Tuesday, July 10, 2018

Sequoiadendron giganteum – Big Tree – Mammoth Tree

General Information
Common Name Big Tree, Mammoth Tree
Scientific Name Sequoiadendron giganteum
Sun Tolerance Full Sun
Height 95 m (311 ft)
Spread 20 - 25 m (66 - 82 ft)
Growth Rate Fast
Bloom Time Spring
Color Green,
Flower Color Yellow
Type Tree
Native USA, Asia, Europe.
Kingdom Plantae – Plants
Subkingdom Tracheobionta – Vascular plants
SuperdivisionSpermatophyta – Seed plants
Division Coniferophyta – Conifers
Class Pinopsida
Order Pinales
Family Cupressaceae – Cypress family
Genus Sequoiadendron  –  Giant Sequoia
Species S. giganteum

Sequoiadendron giganteum - Mammoth Tree
Sequoiadendron giganteum commonly known as Mammoth Tree also called Big Tree or Wellingtonia is the largest and long living tree. The Wellingtonia provides the largest tree in the world – over 50,000 cubic feet (over 1,000 tons) in the Sequoin National Park in the Sierra Nevada of California. It lives for upwards of three thousand years, yet it is second in longevity to the scruffy, distorted Bristle-cone Pine, Pinus aristata Engelm. Many people will recall the Wellingtonia as the tree through which one could drive a car! Its native habitat is now some seventy isolated groves at between five thousand feet and eight thousand feet amid the sierras of northern California, where many of the trees stand as huge orange-colored columns perplexing the imagination and almost defying the skill of the photographer. The tree was first introduced into Europe in 1853.
The world's largest single trees and largest living thing by volume. Giant sequoias grow to an average height of 50–85 m (164–279 ft) and 6–8 m (20–26 ft) in diameter. Record trees have been measured to be 94.8 m (311 ft) in height. Claims of 17 m (56 ft) diameter have been touted by taking an author's writing out of context, but the widest known at chest height is closer to 8.2 m (27 ft).  The young shoots remain covered by the needles (more correctly, leaves) for three or four years. The minute scale less buds are hidden by the foliage. The needles are lance-shaped ‘scales’ which completely clothe the twigs, with a four-pointed tip, and when crushed have a minty smell.
Both sexes of flowers are on the same tree, the small club-shaped yellow males in clusters at the twig tips, and the pale green globular females, bearing spine-tipped bracts, further back. The cones are egg-shaped, made up of thick flat-surfaced green scales which do not overlap. They swell to 2.5 – 5 cm long, becoming reddish-brown, and mature in the second autumn, releasing winged seeds. Many of the empty cones persist on the tree for indefinite periods.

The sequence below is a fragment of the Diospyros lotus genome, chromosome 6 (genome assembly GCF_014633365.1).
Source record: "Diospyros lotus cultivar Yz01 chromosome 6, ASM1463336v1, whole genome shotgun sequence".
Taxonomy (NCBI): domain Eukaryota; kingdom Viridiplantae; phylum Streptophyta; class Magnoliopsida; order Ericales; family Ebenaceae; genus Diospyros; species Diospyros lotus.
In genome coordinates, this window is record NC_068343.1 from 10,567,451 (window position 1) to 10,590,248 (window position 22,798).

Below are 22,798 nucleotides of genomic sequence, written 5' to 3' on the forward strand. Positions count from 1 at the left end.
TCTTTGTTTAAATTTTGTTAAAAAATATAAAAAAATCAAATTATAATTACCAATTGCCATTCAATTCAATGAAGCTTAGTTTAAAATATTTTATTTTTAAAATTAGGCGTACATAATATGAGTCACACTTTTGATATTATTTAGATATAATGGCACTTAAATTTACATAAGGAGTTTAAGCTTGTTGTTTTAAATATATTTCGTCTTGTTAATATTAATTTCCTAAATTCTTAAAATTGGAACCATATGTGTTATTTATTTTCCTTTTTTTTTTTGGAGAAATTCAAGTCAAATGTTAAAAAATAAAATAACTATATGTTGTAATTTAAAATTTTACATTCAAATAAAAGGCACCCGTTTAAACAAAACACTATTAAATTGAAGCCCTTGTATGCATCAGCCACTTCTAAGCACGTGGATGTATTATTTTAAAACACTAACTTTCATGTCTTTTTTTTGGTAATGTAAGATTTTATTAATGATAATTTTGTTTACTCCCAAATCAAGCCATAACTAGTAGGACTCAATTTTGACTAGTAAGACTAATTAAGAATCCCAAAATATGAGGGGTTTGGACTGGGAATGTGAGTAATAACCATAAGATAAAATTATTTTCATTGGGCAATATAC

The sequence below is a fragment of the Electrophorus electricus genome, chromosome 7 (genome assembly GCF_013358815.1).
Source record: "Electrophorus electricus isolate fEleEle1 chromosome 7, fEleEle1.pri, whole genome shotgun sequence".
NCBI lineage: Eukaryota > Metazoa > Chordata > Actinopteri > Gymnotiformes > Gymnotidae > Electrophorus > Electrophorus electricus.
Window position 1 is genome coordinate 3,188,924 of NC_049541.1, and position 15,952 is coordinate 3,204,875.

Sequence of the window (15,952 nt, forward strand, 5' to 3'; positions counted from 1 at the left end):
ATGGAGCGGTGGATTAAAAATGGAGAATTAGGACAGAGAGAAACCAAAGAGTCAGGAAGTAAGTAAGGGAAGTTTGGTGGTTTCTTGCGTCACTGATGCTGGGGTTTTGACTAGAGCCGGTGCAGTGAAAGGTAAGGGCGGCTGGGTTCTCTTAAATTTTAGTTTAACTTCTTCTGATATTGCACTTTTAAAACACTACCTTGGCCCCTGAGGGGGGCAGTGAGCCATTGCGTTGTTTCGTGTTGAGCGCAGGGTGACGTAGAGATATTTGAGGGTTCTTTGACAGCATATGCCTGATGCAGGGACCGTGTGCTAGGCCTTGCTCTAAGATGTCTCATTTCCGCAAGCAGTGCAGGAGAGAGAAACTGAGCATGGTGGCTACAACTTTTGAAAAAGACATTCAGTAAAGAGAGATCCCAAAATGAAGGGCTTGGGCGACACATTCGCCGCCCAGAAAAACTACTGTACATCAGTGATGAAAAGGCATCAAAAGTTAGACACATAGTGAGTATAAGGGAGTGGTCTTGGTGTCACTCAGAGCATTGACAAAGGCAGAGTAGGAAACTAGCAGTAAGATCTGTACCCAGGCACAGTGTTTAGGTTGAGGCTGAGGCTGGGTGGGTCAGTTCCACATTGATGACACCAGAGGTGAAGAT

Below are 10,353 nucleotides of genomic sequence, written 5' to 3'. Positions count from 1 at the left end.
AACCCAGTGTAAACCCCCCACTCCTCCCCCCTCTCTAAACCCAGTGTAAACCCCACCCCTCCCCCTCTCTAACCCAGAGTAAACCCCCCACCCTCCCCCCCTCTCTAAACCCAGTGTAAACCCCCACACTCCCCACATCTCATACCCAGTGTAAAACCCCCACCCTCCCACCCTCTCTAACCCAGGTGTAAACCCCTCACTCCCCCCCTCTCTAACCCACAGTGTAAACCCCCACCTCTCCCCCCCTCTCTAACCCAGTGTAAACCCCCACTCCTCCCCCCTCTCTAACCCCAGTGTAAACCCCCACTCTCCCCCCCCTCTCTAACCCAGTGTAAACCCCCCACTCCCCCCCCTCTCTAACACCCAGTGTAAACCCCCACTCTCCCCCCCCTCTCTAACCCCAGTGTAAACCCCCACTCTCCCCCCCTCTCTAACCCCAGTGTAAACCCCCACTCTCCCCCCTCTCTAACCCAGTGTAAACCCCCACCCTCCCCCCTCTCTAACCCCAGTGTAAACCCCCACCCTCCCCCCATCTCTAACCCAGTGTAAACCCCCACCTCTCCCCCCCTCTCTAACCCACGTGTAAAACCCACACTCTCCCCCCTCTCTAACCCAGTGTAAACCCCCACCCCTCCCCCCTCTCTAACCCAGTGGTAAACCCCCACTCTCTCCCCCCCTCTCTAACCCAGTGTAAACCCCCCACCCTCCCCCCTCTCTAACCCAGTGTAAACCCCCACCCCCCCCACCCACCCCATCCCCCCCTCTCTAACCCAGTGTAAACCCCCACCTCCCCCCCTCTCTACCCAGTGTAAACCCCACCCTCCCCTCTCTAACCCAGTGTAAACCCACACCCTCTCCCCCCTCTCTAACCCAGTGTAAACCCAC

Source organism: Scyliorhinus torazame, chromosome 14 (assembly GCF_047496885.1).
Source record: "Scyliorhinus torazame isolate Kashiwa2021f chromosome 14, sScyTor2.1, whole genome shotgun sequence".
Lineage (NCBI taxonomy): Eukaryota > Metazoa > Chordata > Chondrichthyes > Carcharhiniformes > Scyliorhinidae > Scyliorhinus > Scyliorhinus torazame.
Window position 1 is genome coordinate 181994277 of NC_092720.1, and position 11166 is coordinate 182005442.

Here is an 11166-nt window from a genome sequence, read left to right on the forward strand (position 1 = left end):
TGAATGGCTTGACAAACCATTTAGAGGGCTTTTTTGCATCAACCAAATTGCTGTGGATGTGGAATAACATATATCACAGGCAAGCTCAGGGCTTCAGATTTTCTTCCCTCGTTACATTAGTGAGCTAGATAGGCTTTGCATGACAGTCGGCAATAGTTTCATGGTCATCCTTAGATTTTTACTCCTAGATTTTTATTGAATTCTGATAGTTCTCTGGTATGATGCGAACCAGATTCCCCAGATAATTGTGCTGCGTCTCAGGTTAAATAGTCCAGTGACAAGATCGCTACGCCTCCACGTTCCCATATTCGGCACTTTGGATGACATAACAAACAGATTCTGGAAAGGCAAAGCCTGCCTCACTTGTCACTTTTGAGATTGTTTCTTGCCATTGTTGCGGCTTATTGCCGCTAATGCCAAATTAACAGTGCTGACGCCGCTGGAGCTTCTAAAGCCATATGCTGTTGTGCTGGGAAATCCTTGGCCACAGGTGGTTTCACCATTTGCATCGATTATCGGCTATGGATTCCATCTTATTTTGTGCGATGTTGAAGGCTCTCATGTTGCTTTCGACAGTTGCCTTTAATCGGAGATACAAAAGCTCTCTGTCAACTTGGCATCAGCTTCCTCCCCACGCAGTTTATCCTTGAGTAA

Sequoiadendron giganteum - Mammoth Tree
The fibrous bark is reddish-brown (‘fox-red’) to blackish-brown or grey, soft and spongy, becoming very thick and deeply fluted with age. Underneath is an inner layer that is thin and firm. Where side branches have fallen away, distinct cavities are left in the bark. The tree is conical in shape, with a tapering and broadly buttressed trunk, and with drooping branches and a narrow crown. The wood has a thin zone of pale yellow sapwood, and a reddish-brown heartwood. It is soft, strong, and naturally durable; when from time to time and individual tree is felled the wood is used for general planking, posts and garden furniture.
The towering Wellingtonia is conspicuous as an avenue and park tree, and stands out un-mistakenly in the distant landscape. A few groves as at Westonbirt in Gloucestershire, indicate that the tree might be successful in European country in plantation form, but in general silviculturists have not planted it, perhaps chiefly on count of the high cost of plants.
The popular English name, Wellingtonia, was given in honor of the Duke of Wellington (1769-1852). Americans call it the Big Tree or Mammoth Tree.

Young Plant of Mammoth Tree

Sequoiadendron giganteum Young Plant

Leaves of Mammoth Tree

Sequoiadendron giganteum Leaves

Male Flowers of Mammoth Tree

Sequoiadendron giganteum Male Flowers

Female Cones of Mammoth Tree

Sequoiadendron giganteum Female Cones

Mammoth Tree Female Cone

Mammoth Tree Mature Cone

Male & Female Flowers of Mammoth Tree

Bark of Mammoth Tree

Sequoiadendron giganteum Bark

Log of Mammoth Tree

Sequoiadendron giganteum Log

Mammoth Tree Log

Mammoth Tree as Ornamental Plant

Sequoiadendron giganteum ornamental Plant

Mammoth Tree Ornamental Plant

Ornamental Plants of Mammoth Tree

Sequoiadendron giganteum - Mammoth Tree

Sequoiadendron giganteum - Mammoth Tree

Sequoiadendron giganteum - Mammoth Tree
The Video about Mammoth Tree:

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